Expanding the legal coverage of social security schemes to domestic workers serves the double purpose of broadening the scope of protection to previously excluded groups while increasing women's access to social security, as women are significantly overrepresented in this sector.

Another category that tends to be excluded from contributory schemes comprises independent artists and workers in the art professions. The low levels of coverage among these workers can be explained by their employment conditions, characterized by a high prevalence of short-term and casual work (Behrendt and Nguyen, 2018), self-employment, and irregularity of earnings.

Expanding the scope of contributory schemes to cover those with sufficient means to contribute is a first step to closing the coverage gaps. Moreover, such measures broaden the schemes' contribution collection base and, as such, contribute to their financial sustainability.

Removing the legal barriers that prevent certain groups from contributing to social security requires legislative changes outside the social security institutions' realm. However, once legal frameworks are adapted, the successful implementation of such measures is highly dependent on the responsiveness and coordination between different institutions involved in the administration and supervision of the relevant programs.

In this context, good practices from Colombia, Mexico, and Uruguay display different strategies implemented by the relevant social security institutions to extend the coverage of existing contributory schemes to self-employed persons and informal workers in the so-called creative economy as well as to domestic workers.

1. Colombia: Retirement savings for self-employed and independent artists

The general pension system in Colombia mandatorily covers all employed and self-employed persons earning at least the monthly minimum wage. As such, the system’s design excludes self-employed persons and informal workers at the lower end of the income distribution. To overcome this barrier, the Government introduced a complementary system (Beneficios Económicos Periódicos – BEPS) based on individual accounts that allows workers with low and irregular income to voluntarily save for retirement while providing an incentive equal to 20 per cent of their account balance once they reach the retirement age. The Colombian Pension Administrator (Administradora Colombiana de Pensiones – Colpensiones) manages the BEPS program since 2015.

One of the good practices submitted by Colpensiones to the ISSA Good Practice Award for the Americas competition presents its strategy to extend the BEPS programme's coverage. Specifically, in 2018, Colpensiones launched an initiative to incentivize the affiliation of self-employed persons working in the creative economy, which comprises artisans, visual artists, actors, musicians, and other persons in the cultural industry. The strategy focuses on three components to increase the number of participants and to mobilize resources from different societal and economic actors, which are used to increase the savings accumulated by the participants in their individual accounts:

  • Reaching out to regional and local governments to secure additional resources. By June 2020, 471 regional and local governments, which correspond to 43 per cent of Colombian municipalities, participated in this initiative.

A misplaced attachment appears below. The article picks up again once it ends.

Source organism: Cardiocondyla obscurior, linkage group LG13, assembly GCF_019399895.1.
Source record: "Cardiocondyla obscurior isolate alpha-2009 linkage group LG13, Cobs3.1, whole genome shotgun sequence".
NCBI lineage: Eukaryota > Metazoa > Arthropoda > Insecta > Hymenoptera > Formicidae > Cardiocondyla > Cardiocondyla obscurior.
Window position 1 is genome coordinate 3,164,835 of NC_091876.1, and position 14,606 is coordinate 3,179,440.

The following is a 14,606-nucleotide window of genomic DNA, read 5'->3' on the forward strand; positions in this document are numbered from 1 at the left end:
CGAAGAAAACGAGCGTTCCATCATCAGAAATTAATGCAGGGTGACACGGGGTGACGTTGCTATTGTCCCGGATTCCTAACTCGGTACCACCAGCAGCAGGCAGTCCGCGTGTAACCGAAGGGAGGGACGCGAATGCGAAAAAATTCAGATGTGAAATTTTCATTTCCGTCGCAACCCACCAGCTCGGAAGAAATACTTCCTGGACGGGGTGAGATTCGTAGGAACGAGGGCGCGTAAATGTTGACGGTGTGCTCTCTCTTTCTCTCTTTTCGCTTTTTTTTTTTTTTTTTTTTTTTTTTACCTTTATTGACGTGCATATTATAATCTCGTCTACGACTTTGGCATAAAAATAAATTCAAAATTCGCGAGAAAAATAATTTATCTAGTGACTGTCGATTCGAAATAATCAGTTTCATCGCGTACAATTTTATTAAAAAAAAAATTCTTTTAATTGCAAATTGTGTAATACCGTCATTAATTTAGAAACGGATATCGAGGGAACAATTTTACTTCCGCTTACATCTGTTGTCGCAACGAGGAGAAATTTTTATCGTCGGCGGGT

• Partnerships with private sector enterprises in the framework of voluntary donations as part of their Corporate Social Responsibility (CSR) campaigns.
  • Sensitization and awareness campaigns to incentivize potential contributors to save for retirement.

As part of this initiative, Colpensiones has already established one partnership with a private-sector enterprise that mobilized a 52,300 United States dollar (USD) donation to be used to support the retirement savings of vulnerable independent artists. Likewise, based on Colpensiones' data, out of the 371,000 workers that comprise the creative economy in Colombia, around 18,000 persons now have a BEPS individual account.

2. Mexico: Implementing a pilot programme for the coverage of domestic workers

Following a Supreme Court of Justice ruling that declared the lack of mandatory social security coverage of domestic workers unconstitutional, the Mexican Social Security Institute (Instituto Mexicano del Seguro Social – IMSS) implemented a pilot programme in 2019 to facilitate the coverage of these workers.

A good practice submitted by the IMSS describes this pilot programme that consists of the creation of an optional special system for domestic workers, which includes financial and administrative features that are tailored to their realities. However, it offers the same benefit guarantees that are provided by the General Social Security System (Régimen General Obligatorio – RGO), including protection in case of sickness, maternity, disability, work injury, old age, and death. Similarly to workers covered under the RGO, domestic workers in the special system are also eligible for an early pension in case of unemployment after reaching age 60, certain social family benefits, and day care services for the insured’s children. Employers can opt for fulfilling their obligations towards their domestic workers by affiliating them directly to the RGO (under the same rules as for any other employer) or through the special system that is being piloted.

Several elements make this strategy a good practice for the extension of contributory schemes to previously uncovered groups. These include:

  • The pilot programme has clear operating rules defined by the IMSS and published in the national gazette.
  • The scheme’s design considers the specificities of domestic work (i.e. the existence of multiple employers and part-time work) and allows employers to pay prorated contributions.
  • The implementation of the pilot was accompanied by a communication campaign to inform employers of their social security obligations.